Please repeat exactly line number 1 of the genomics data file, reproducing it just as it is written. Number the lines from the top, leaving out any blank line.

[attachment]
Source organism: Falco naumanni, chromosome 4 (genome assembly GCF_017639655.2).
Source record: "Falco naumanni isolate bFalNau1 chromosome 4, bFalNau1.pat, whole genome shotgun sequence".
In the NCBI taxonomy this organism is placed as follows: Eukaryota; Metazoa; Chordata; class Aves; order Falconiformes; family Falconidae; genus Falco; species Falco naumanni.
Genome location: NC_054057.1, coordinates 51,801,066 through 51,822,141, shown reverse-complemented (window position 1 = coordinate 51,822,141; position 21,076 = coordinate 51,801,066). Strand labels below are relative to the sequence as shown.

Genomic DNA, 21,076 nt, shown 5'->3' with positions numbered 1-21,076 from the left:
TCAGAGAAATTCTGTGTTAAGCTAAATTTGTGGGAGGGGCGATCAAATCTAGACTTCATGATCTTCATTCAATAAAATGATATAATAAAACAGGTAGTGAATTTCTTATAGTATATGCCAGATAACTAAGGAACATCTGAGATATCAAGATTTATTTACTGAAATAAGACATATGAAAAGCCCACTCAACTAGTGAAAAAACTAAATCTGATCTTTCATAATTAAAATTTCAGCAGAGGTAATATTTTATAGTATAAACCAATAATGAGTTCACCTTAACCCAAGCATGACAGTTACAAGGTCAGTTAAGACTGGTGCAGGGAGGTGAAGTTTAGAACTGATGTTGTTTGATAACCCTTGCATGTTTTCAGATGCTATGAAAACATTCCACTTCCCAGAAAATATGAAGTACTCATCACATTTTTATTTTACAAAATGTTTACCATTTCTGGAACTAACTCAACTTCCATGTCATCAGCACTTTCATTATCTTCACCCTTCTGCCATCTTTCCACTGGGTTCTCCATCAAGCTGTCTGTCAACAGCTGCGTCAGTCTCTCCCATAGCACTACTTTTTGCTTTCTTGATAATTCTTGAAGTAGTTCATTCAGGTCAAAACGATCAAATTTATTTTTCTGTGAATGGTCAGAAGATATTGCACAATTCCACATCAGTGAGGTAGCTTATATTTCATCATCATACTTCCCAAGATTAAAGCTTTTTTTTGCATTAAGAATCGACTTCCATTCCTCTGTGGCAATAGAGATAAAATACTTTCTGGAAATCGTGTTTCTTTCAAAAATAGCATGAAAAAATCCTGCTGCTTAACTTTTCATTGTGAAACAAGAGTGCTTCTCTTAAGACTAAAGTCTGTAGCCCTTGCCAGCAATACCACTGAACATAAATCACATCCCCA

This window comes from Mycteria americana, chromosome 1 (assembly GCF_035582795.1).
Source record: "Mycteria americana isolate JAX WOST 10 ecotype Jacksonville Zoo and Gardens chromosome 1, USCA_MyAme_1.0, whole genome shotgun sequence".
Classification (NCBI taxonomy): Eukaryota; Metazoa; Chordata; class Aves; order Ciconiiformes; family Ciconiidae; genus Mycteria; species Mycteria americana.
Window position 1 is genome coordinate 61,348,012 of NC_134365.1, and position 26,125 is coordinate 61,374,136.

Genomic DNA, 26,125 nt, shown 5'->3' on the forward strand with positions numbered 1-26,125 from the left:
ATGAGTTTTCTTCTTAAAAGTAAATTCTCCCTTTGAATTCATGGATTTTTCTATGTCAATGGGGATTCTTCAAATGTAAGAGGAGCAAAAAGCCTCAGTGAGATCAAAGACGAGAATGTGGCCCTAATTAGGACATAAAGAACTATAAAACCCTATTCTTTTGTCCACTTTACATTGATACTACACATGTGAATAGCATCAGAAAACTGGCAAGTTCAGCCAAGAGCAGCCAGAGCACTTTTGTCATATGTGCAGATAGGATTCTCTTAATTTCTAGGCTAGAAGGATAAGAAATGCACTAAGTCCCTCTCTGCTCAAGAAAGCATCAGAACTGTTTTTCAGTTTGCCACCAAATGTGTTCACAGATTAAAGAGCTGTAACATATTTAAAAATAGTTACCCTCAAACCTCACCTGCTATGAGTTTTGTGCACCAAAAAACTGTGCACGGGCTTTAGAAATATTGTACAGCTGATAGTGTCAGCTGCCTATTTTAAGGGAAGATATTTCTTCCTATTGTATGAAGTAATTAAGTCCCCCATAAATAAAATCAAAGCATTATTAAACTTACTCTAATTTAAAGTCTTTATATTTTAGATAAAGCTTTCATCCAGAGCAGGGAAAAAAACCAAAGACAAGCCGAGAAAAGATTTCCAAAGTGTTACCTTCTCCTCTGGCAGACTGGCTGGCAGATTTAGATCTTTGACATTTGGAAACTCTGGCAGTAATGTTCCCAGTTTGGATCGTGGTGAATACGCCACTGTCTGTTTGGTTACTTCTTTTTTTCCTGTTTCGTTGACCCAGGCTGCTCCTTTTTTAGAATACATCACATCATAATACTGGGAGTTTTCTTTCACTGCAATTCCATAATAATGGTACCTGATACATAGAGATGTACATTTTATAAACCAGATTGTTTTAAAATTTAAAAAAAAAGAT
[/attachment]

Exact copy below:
Source organism: Falco naumanni, chromosome 4 (genome assembly GCF_017639655.2).